New Age Islam News Bureau
3 Apr 2017
Women ride bicycles while taking part in Girls on Bike rally in Islamabad. ─Reuters
• Tired Of Abuse, Pakistan Women Ride Bikes to Claim Public Space
• Toronto-based Photographer’s Stunning Portrait Series Shows Diversity of Muslim Women
• Muslim Women Gather at First-Ever Kennedy School Summit
• Hindu Boy, Muslim Girl Found Hanging in Uttar Pradesh Village
Compiled by New Age Islam News Bureau
Tired Of Abuse, Pakistan Women Ride Bikes to Claim Public Space
ISLAMABAD: Dozens of women in Pakistan took part in female-only bike races in major cities on Sunday, in an event organised to challenge male dominance of public spaces in the country.
"Our strategy is simply to be visible in public spaces," said Meher Bano of Girls at Dhabas, a feminist group which organised the races after a woman from Lahore was pushed off her bicycle by a group of men last year for not responding to catcalls.
The bike race was one of many events organised in the last few years by Girls at Dhabas - the name given to roadside restaurants - to promote female participation in public events, fight restrictions faced by women in public places and increase awareness. "I drive on these roads all the time but this was maybe the first time I got to experience them while biking," said Humay Waseem, one of the riders on the 5-kilometre race around Islamabad.
"I loved the feeling of freedom with the breeze in my hair."
Members of Girls at Dhabas say they are a new generation of Pakistani feminists determined to build on progress made by their predecessors.
"The women's movement is as old as Pakistan but it is not something that is really talked about or written about," said Bano.
Last September, an upcoming Pakistani fashion brand, called Do Your Own Thing, removed an advertising campaign on social media featuring a female flash mob after the women appearing in it faced online harassment.
Toronto-based Photographer’s Stunning Portrait Series Shows Diversity of Muslim Women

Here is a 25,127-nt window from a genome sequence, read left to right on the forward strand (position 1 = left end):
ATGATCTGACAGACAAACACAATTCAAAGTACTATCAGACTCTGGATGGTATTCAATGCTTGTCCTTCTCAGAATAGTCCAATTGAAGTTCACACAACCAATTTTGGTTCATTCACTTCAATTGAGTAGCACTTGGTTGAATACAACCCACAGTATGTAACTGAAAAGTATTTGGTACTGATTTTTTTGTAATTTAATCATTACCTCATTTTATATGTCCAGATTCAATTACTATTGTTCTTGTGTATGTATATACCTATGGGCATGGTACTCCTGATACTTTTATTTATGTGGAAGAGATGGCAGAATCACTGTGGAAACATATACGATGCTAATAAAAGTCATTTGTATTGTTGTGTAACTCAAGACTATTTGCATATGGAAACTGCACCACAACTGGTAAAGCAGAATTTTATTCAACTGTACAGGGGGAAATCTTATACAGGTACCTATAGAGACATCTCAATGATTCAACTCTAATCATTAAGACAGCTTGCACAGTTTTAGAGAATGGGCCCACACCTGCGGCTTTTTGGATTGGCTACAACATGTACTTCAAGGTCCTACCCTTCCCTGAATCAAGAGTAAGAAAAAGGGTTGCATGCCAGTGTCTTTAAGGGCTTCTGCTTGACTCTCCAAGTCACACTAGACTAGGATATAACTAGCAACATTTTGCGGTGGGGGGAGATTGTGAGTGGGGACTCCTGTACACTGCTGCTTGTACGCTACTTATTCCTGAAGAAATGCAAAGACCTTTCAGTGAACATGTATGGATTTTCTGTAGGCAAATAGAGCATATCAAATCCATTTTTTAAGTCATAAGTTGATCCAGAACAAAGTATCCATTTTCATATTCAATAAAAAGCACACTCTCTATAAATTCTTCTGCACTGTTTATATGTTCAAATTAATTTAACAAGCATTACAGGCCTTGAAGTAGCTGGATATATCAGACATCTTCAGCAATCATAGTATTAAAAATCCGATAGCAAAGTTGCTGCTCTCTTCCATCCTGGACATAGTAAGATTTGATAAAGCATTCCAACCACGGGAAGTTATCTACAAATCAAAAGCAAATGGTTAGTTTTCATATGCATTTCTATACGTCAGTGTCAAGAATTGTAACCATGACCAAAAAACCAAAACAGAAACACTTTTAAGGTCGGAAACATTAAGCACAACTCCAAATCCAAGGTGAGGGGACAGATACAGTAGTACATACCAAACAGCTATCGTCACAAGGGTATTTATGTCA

April 3, 2017
Toronto-based photographer, Alia Youssef, is on a mission to prove that no two Muslim women are the same; and she does so in the most beautiful way. She created The Sisters Project, which is a compilation of portraits of Muslim women that portray the diversity of a group of people who are often subject to stereotypes.
The real faces of Muslim youth in New York
During a semester in a ‘Women in Islam’ course at Ryerson University, where Youssef is set to graduate from, a guest speaker said, “The media tends to paint all Muslim women with one brushstroke,” and this was the inspiration behind her series of photographs. She has since taken 25 portraits of Muslim women after hearing their stories and photographing them in a meaningful place.
Muslim Women Gather At First-Ever Kennedy School Summit
April 3, 2017
Fifty Muslim women leaders gathered at the Kennedy School Friday, Saturday, and Sunday to discuss Islamophobia and the role of Muslim women in society at the first-ever National Muslim Women’s Summit.
Co-sponsored by the Women’s Initiative for Self-Empowerment and the Kennedy School, the summit kick-started a fellowship program for the women, and delegates brainstormed ideas to implement and continue the event’s mission elsewhere. According to Rana Abdelhamid, a Kennedy School student who organized the event, the idea for a Muslim women’s summit came before President Donald Trump was elected, but following the election, the need for it increased.
Abdelhamid added that a main goal of the fellowship was to empower young Muslim women to be “agents of change” across the world and “create a more sustained network and sisterhood of Muslim women.”